Gagauz - History and Cultural Relations

The ethnogenesis of the Gagauz is undetermined. As of now, neither native nor foreign specialists have been able to determine it, although twenty hypotheses have been suggested. Many of these begin with either/or questions: Who were the Gagauz—Turkicized Christians or Christianized Turks? That is, were they Bulgars who adopted the Turkish language or Turks who converted from Islam to Orthodoxy? Did they descend from pastoralists, or were they a sedentary population that was assimilated by pastoralists?

Answering these questions is made difficult by two factors: the absence of information in the literary chronicles of the Middle Ages, and the heterogeneous nature of the Gagauz population on the Balkan Peninsula on the eve of their relocation under the protection of Russia.

Much of the early ethnic history of the Gagauz took place on the boundaries between what was to become pastoralist steppe country and land inhabited by settled peoples. On the eve of their relocation to Bessarabia, the Gagauz in the Balkans consisted of two ethnic strands: the Khasyl Gagauz (the ancestors of true Gagauz) and the "Bulgarian Gagauzy." The majority of scholars are inclined to think that the original core of the Gagauz consisted of Turkic-speaking pastoral Oguz, Pechenegs, and Polovtsians. One of the last migrations of Polovtsians to the Balkans took place in 1241. But there is evidence that among them were Bulgars who had learned Turkish and a portion of a population then under the protection of the Turkish sultan, Izzedin Keikavus. In European scholarship the question has frequently been posed as to whether the most likely ancestors of the Gagauz were Turkic-speaking Proto-Bulgars who, in the 670s, came to the Balkans from the banks of the Volga under the banner of the Bulgar king, Asparukh.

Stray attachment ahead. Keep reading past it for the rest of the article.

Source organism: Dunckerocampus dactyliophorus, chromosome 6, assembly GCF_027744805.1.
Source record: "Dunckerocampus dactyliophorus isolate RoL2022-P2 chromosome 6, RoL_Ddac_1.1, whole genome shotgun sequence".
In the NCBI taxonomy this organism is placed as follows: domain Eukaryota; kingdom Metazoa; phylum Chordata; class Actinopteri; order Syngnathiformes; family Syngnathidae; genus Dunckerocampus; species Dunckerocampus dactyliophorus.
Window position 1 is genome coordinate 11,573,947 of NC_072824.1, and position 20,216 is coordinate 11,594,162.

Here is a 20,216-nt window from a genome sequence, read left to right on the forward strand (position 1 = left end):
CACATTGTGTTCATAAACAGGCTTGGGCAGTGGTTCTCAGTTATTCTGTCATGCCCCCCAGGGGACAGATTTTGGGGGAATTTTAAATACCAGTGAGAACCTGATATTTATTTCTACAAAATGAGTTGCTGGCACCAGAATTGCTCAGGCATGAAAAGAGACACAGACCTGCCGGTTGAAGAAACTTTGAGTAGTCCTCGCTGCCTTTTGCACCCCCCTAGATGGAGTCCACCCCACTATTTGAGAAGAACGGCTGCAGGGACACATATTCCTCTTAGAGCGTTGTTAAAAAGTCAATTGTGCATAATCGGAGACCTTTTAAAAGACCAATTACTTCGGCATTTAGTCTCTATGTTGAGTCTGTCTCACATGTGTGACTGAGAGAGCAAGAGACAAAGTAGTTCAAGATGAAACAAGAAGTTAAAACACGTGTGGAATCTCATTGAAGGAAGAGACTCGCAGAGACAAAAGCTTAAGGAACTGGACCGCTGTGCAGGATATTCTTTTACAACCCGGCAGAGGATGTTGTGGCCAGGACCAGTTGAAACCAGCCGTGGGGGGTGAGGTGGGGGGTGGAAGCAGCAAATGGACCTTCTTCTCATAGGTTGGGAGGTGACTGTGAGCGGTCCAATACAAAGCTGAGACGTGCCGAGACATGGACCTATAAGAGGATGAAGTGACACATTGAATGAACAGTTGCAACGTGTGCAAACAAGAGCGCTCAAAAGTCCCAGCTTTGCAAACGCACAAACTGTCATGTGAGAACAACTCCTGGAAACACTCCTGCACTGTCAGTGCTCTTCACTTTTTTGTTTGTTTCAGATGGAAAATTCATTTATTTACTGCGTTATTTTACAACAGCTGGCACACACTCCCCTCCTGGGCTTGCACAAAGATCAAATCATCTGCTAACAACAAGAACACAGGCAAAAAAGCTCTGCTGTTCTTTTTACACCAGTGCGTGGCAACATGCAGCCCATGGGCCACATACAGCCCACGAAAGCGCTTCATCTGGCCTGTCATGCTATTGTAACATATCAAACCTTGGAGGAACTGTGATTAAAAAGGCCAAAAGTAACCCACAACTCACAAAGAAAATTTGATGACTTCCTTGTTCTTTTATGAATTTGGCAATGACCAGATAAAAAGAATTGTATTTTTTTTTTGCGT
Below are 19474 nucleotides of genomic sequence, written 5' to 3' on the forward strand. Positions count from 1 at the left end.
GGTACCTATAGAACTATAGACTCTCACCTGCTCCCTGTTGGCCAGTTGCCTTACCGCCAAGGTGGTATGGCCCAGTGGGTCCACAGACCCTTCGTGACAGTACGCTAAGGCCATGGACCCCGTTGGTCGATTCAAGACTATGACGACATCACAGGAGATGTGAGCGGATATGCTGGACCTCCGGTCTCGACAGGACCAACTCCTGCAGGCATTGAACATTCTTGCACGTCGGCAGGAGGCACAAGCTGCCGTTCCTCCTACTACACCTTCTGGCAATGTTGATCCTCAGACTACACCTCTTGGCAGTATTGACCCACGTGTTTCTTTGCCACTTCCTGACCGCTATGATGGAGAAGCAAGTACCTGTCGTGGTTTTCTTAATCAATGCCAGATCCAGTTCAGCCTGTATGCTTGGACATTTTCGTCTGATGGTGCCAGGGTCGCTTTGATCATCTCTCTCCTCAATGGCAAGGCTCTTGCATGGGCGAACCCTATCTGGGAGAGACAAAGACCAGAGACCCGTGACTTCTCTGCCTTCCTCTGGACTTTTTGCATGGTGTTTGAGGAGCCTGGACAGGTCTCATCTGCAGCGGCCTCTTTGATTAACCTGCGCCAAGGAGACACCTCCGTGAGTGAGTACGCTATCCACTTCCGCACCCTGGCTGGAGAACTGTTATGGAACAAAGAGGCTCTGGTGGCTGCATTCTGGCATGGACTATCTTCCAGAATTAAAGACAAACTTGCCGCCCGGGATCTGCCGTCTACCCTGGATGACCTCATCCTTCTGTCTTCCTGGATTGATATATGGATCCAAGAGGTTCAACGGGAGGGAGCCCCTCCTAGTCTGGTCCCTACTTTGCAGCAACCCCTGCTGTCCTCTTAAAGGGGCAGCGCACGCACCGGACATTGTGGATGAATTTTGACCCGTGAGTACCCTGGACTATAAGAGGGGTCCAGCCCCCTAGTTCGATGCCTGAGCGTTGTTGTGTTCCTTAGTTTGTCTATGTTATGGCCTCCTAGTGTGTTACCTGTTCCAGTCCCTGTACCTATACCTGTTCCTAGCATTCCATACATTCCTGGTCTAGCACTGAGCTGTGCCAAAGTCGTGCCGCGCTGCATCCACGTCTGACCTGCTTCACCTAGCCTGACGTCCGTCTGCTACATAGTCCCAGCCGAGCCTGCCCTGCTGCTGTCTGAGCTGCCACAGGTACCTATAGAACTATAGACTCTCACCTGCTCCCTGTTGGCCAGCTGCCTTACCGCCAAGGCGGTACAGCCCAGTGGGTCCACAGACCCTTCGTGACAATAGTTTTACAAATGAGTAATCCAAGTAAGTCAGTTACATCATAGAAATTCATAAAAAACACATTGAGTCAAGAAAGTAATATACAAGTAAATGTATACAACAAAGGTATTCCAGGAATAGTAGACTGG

In the course of the frequent Russo-Turkish wars at the end of the eighteenth and the beginning of the nineteenth centuries, the Gagauz, siding with the Russian army, emigrated to the steppe of southern Bessarabia, primarily within the bounds of the Bendersky and Izmailsky districts. In 1861 to 1862, some Gagauz settled in the Tavrid District.

The wave of Stolypin agrarian politics carried some Gagauz to Kazakhstan between 1912 and 1914, and later yet another group settled in Uzbekistan during the very troubled years of initial collectivization. So as not to lose their civil rights, they called themselves "Bulgars" in the 1930s; The Gagauz of the village of Mayslerge in the Tarhkent District retain that designation to this day.

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